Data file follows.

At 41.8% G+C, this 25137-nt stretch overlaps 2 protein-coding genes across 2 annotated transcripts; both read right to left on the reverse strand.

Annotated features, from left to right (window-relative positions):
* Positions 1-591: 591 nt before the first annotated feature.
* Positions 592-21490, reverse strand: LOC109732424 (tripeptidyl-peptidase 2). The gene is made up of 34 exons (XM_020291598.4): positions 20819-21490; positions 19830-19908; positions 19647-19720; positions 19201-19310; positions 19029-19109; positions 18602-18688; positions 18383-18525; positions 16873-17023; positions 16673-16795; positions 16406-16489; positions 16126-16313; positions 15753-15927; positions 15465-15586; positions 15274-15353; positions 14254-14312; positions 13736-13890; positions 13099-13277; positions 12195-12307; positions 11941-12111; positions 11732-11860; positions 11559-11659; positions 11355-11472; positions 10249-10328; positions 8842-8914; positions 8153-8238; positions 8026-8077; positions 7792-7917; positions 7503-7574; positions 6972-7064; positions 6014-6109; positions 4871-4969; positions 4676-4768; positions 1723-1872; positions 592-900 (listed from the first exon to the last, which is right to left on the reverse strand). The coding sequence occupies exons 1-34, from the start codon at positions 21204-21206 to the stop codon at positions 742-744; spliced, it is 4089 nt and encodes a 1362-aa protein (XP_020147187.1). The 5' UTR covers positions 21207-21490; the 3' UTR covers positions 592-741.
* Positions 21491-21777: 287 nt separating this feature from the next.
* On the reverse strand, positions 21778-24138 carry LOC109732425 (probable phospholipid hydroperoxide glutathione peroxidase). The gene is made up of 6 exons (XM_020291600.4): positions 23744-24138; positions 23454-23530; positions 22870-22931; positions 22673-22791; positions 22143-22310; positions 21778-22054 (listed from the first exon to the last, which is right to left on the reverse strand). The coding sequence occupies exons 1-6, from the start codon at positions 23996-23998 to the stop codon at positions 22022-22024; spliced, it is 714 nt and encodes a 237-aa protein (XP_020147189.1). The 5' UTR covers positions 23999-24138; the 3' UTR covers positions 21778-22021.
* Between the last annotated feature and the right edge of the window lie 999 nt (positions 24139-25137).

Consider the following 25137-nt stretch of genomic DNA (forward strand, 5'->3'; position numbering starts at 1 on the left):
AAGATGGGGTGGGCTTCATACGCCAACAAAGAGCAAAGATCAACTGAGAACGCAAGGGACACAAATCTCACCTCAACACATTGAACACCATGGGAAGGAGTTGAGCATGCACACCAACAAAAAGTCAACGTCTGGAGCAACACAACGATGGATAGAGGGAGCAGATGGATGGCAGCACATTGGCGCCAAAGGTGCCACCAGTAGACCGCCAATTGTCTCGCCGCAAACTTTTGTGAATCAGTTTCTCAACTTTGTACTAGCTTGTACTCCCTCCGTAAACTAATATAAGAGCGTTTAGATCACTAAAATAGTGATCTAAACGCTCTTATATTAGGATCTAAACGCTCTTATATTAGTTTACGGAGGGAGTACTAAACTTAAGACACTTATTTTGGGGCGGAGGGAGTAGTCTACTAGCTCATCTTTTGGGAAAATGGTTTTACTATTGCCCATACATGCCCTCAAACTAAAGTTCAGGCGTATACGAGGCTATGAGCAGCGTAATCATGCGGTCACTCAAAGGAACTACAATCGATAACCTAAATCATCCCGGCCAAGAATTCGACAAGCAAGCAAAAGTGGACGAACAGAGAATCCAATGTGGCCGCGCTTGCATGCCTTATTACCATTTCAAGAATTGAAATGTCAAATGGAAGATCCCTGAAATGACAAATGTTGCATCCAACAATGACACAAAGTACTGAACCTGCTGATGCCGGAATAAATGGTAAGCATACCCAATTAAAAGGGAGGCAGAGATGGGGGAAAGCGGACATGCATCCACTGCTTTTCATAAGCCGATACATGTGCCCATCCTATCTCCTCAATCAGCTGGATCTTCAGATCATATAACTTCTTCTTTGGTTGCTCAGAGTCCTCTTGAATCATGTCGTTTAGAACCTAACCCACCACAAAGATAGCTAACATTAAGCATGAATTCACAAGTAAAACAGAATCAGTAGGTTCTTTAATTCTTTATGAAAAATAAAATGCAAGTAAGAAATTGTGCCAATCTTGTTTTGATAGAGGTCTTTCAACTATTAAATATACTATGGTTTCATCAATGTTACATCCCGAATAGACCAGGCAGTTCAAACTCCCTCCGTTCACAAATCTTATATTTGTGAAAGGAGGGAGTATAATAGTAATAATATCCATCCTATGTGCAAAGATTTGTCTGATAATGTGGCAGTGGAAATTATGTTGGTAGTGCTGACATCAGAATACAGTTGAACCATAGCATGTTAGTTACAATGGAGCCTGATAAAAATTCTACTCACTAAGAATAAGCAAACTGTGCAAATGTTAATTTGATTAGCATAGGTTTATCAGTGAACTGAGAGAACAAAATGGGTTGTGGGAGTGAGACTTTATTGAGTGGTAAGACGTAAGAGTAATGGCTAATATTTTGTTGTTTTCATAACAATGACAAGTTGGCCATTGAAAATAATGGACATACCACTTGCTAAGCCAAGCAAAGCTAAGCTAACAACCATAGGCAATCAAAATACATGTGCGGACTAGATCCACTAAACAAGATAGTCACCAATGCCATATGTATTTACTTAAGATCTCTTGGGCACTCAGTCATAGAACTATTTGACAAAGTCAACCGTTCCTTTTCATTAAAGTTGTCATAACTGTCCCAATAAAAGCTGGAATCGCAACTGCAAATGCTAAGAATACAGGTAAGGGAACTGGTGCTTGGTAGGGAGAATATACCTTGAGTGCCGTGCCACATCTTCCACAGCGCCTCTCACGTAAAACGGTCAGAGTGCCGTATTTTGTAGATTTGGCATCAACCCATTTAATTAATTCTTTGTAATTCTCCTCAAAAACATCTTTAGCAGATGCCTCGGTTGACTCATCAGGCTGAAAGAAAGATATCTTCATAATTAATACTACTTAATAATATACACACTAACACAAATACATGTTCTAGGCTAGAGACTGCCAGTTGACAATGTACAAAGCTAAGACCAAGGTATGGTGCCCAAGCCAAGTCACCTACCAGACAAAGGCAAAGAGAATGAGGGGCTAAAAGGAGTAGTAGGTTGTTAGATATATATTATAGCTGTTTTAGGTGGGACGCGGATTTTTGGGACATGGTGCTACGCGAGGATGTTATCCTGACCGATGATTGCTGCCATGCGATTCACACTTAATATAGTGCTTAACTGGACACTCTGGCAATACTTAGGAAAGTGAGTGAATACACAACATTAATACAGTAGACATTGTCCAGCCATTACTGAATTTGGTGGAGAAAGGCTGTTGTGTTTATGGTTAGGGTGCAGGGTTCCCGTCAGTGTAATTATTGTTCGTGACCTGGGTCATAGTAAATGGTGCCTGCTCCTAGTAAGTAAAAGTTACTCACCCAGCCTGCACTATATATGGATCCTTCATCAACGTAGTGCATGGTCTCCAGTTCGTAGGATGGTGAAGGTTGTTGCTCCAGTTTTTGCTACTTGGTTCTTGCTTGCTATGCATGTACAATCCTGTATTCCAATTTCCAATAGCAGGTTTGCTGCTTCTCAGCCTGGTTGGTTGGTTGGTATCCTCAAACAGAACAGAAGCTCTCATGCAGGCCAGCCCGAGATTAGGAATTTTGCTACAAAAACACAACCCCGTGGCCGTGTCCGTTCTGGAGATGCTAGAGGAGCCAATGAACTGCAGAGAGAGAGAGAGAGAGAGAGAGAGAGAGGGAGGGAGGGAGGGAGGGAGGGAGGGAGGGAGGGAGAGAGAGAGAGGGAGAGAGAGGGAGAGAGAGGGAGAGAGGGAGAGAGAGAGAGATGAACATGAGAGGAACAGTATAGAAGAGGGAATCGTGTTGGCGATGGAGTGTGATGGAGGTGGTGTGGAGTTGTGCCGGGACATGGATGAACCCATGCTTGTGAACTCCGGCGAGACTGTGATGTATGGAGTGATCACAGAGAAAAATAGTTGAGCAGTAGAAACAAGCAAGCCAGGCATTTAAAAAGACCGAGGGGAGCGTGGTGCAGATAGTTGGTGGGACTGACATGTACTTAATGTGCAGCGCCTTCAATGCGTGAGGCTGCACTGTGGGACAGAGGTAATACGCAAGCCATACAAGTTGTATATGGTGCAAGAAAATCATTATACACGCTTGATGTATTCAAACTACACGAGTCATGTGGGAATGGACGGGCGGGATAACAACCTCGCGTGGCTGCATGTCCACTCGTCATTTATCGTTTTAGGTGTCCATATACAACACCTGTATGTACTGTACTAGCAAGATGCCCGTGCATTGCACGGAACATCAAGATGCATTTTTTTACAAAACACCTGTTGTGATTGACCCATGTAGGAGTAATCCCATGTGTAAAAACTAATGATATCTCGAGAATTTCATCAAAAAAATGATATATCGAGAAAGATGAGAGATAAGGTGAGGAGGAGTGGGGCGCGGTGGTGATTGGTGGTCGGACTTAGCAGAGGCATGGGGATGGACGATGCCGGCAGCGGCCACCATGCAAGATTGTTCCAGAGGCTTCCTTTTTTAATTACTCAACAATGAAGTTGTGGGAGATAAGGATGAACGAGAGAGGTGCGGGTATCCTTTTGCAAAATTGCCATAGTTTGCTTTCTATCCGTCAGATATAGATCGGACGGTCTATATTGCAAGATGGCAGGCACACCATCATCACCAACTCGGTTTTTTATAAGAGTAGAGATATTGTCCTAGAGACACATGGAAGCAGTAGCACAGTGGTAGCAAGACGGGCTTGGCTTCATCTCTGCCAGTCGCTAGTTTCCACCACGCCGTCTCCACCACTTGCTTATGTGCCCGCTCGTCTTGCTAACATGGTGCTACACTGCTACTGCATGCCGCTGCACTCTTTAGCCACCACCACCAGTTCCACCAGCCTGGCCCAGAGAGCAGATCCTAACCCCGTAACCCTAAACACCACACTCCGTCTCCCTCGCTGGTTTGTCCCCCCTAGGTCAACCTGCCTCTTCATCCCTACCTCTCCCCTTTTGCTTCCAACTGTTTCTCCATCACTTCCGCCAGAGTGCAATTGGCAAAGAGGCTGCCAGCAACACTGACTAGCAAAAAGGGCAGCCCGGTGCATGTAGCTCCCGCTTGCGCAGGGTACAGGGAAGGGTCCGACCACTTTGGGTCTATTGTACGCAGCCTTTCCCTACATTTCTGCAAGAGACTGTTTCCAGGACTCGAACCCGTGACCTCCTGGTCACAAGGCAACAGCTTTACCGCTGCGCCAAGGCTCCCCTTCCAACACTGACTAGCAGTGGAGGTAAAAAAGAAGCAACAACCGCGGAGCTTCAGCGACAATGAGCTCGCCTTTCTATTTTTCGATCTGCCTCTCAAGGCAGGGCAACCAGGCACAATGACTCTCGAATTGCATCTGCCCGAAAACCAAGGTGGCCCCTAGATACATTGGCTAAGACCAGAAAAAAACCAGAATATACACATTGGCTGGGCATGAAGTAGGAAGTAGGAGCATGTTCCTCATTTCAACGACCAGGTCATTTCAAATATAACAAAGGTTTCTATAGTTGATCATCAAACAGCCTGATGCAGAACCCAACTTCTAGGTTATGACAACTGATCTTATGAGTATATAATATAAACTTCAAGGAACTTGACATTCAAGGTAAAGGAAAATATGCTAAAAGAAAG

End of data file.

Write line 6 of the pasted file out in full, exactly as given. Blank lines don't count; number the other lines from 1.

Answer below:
* On the reverse strand, positions 21778-24138 carry LOC109732425 (probable phospholipid hydroperoxide glutathione peroxidase). The gene is made up of 6 exons (XM_020291600.4): positions 23744-24138; positions 23454-23530; positions 22870-22931; positions 22673-22791; positions 22143-22310; positions 21778-22054 (listed from the first exon to the last, which is right to left on the reverse strand). The coding sequence occupies exons 1-6, from the start codon at positions 23996-23998 to the stop codon at positions 22022-22024; spliced, it is 714 nt and encodes a 237-aa protein (XP_020147189.1). The 5' UTR covers positions 23999-24138; the 3' UTR covers positions 21778-22021.